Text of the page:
The interaction between canids and humans is not free of conflicts. In Europe, wolf and dog attacks on domestic animals cause social and financial damages. Governments spend significant sums in compensation payments. Some of the allegations of wolf attacks on livestock may be false or difficult to prove. The insufficient expertise and unreliable methods used during the investigations often make it difficult to achieve a successful perpetrator identification, which leads to the stigmatization of this species and wrongly paid compensations. Despite notable advances in bite mark analysis, most studies were carried out comparing bite marks from wolves and/or dogs and taxa belonging to other families. Comparative studies of wolf and dog bite marks and tooth marks to identify a potential aggressor agent are very limited. These studies are commonly used in archaeological, paleontological and taphonomic contexts, but not in forensics. In our study, 12,120 records were reviewed and only 16 of them fulfilled the search criteria set by the authors. Only one article carried out, exclusively, a comparison of wolf and dog bite mark patterns. The aim of the present work is to review and evaluate the studies on the identification of tooth marks on bone remains caused by two subspecies belonging to the same genus, wolves and domestic dogs. Currently, in a forensic context, there is inconclusive evidence to distinguish with certainty whether death was caused by wolves or domestic dogs using the forensic analysis of tooth/bite mark patterns from both canids (beyond any reasonable doubt). New and complementary forensic tools must be developed to differentiate between these two subspecies with a higher degree of certainty. Forensic veterinary odontology could play an important role in fulfilling this goal.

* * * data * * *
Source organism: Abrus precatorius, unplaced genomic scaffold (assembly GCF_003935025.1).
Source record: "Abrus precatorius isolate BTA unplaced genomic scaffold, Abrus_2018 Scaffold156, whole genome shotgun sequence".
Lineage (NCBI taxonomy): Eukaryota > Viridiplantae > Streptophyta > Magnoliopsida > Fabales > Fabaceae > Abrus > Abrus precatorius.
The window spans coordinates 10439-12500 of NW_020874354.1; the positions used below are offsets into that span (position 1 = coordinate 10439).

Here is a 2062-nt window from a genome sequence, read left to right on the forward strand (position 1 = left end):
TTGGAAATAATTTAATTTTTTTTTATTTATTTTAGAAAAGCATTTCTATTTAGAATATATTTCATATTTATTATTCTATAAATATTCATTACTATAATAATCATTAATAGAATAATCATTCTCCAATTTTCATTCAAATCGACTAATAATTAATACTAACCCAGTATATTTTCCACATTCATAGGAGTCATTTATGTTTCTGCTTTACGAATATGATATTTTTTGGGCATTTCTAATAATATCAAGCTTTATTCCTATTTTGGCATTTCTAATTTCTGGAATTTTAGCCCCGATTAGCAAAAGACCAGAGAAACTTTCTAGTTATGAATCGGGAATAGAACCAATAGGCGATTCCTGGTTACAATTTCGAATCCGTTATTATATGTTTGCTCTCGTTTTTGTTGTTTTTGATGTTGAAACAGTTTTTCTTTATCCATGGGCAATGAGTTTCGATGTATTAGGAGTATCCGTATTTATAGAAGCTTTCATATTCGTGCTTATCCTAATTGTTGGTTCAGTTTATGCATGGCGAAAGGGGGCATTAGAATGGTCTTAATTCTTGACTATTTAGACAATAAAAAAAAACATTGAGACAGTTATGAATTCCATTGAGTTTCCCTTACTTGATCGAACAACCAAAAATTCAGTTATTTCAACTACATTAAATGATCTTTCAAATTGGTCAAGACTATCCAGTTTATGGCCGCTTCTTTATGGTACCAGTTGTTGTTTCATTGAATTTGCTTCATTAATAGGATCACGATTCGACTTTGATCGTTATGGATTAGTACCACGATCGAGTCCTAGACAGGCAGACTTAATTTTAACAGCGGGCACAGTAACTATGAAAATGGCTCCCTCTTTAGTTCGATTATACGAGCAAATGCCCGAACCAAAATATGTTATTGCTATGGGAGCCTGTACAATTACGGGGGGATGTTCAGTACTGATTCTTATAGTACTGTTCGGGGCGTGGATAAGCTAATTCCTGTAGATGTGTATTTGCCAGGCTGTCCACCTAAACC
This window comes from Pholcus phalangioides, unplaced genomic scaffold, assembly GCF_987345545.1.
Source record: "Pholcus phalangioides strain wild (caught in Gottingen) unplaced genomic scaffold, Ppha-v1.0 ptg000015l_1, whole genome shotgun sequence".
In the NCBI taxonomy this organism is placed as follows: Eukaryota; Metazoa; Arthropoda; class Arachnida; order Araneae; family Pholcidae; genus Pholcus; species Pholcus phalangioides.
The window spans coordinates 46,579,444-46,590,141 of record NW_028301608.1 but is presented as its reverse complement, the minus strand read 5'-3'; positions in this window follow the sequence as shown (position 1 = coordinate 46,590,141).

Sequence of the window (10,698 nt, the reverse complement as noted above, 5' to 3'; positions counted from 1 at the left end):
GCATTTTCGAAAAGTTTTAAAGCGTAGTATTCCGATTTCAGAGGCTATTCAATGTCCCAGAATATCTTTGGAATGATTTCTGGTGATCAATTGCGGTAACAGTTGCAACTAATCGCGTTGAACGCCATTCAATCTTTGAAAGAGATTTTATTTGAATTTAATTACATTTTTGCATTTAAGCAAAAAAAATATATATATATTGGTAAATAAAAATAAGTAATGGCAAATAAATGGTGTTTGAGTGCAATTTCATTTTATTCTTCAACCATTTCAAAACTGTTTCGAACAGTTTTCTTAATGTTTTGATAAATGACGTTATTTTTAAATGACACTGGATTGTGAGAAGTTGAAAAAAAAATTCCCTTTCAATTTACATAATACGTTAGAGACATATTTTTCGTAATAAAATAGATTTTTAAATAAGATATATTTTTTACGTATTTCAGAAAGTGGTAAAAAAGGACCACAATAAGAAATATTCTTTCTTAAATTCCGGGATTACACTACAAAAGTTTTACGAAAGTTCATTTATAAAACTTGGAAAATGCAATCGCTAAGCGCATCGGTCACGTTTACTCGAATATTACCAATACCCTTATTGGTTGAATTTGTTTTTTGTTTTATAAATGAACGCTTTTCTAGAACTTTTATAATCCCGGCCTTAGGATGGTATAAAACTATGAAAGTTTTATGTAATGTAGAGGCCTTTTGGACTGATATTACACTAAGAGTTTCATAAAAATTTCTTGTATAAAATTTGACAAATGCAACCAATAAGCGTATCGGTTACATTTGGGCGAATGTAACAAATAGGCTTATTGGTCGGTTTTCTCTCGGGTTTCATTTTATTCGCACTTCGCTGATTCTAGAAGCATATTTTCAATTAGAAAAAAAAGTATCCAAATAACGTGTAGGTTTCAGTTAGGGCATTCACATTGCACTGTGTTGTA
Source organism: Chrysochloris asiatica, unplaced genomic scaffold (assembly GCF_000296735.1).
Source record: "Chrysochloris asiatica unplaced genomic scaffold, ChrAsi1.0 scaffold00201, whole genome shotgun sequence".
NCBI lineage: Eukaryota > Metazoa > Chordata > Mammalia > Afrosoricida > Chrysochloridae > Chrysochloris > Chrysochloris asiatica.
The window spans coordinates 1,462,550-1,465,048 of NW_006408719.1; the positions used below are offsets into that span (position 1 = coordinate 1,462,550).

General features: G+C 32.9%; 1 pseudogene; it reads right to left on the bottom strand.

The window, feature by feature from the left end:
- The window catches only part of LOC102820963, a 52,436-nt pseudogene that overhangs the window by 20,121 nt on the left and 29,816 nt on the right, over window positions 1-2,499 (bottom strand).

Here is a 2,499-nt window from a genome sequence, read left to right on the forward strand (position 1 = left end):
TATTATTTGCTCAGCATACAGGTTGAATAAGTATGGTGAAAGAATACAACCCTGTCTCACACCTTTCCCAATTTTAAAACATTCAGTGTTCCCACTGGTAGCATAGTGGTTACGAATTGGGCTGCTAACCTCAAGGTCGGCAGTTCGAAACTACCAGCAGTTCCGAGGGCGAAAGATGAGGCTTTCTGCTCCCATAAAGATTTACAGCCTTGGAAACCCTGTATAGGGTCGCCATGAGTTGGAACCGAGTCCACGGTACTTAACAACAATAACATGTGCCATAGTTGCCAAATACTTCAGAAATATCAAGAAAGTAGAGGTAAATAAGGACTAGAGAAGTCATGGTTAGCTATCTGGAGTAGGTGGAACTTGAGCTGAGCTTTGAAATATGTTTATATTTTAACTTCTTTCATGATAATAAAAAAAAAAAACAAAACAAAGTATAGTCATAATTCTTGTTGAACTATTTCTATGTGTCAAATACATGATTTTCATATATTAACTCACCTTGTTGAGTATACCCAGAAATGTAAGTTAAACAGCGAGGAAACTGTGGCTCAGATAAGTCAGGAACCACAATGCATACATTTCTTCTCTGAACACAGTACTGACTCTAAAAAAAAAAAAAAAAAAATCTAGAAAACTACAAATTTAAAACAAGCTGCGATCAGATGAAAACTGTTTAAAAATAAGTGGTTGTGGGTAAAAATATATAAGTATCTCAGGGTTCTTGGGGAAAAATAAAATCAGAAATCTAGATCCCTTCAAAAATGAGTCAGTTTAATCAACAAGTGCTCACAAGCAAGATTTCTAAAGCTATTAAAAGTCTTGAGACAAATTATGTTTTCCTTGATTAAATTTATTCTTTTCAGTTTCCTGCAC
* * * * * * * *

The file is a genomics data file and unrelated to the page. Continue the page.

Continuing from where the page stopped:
|Publication Title||Applied Animal Behaviour Science|
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